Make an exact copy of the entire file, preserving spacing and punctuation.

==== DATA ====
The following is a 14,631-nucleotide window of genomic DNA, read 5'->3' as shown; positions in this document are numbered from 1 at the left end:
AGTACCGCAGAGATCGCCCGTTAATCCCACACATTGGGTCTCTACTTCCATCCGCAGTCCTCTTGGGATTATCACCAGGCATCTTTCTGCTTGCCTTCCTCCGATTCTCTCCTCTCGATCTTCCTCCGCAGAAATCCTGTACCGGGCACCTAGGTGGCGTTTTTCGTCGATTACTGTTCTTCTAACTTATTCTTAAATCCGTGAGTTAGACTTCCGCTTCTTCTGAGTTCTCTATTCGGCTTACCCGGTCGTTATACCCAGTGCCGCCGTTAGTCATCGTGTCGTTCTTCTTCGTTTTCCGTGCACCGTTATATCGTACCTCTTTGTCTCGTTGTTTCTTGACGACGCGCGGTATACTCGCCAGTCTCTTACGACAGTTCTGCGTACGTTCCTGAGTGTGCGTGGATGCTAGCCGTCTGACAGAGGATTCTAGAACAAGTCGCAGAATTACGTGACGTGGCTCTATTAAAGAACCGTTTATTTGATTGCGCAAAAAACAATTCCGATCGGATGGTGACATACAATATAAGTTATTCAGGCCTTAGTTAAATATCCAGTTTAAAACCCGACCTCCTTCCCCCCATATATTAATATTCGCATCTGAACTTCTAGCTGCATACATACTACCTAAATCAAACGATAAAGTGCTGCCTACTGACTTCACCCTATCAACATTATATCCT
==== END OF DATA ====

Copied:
The following is a 14,631-nucleotide window of genomic DNA, read 5'->3' as shown; positions in this document are numbered from 1 at the left end:
AGTACCGCAGAGATCGCCCGTTAATCCCACACATTGGGTCTCTACTTCCATCCGCAGTCCTCTTGGGATTATCACCAGGCATCTTTCTGCTTGCCTTCCTCCGATTCTCTCCTCTCGATCTTCCTCCGCAGAAATCCTGTACCGGGCACCTAGGTGGCGTTTTTCGTCGATTACTGTTCTTCTAACTTATTCTTAAATCCGTGAGTTAGACTTCCGCTTCTTCTGAGTTCTCTATTCGGCTTACCCGGTCGTTATACCCAGTGCCGCCGTTAGTCATCGTGTCGTTCTTCTTCGTTTTCCGTGCACCGTTATATCGTACCTCTTTGTCTCGTTGTTTCTTGACGACGCGCGGTATACTCGCCAGTCTCTTACGACAGTTCTGCGTACGTTCCTGAGTGTGCGTGGATGCTAGCCGTCTGACAGAGGATTCTAGAACAAGTCGCAGAATTACGTGACGTGGCTCTATTAAAGAACCGTTTATTTGATTGCGCAAAAAACAATTCCGATCGGATGGTGACATACAATATAAGTTATTCAGGCCTTAGTTAAATATCCAGTTTAAAACCCGACCTCCTTCCCCCCATATATTAATATTCGCATCTGAACTTCTAGCTGCATACATACTACCTAAATCAAACGATAAAGTGCTGCCTACTGACTTCACCCTATCAACATTATATCCT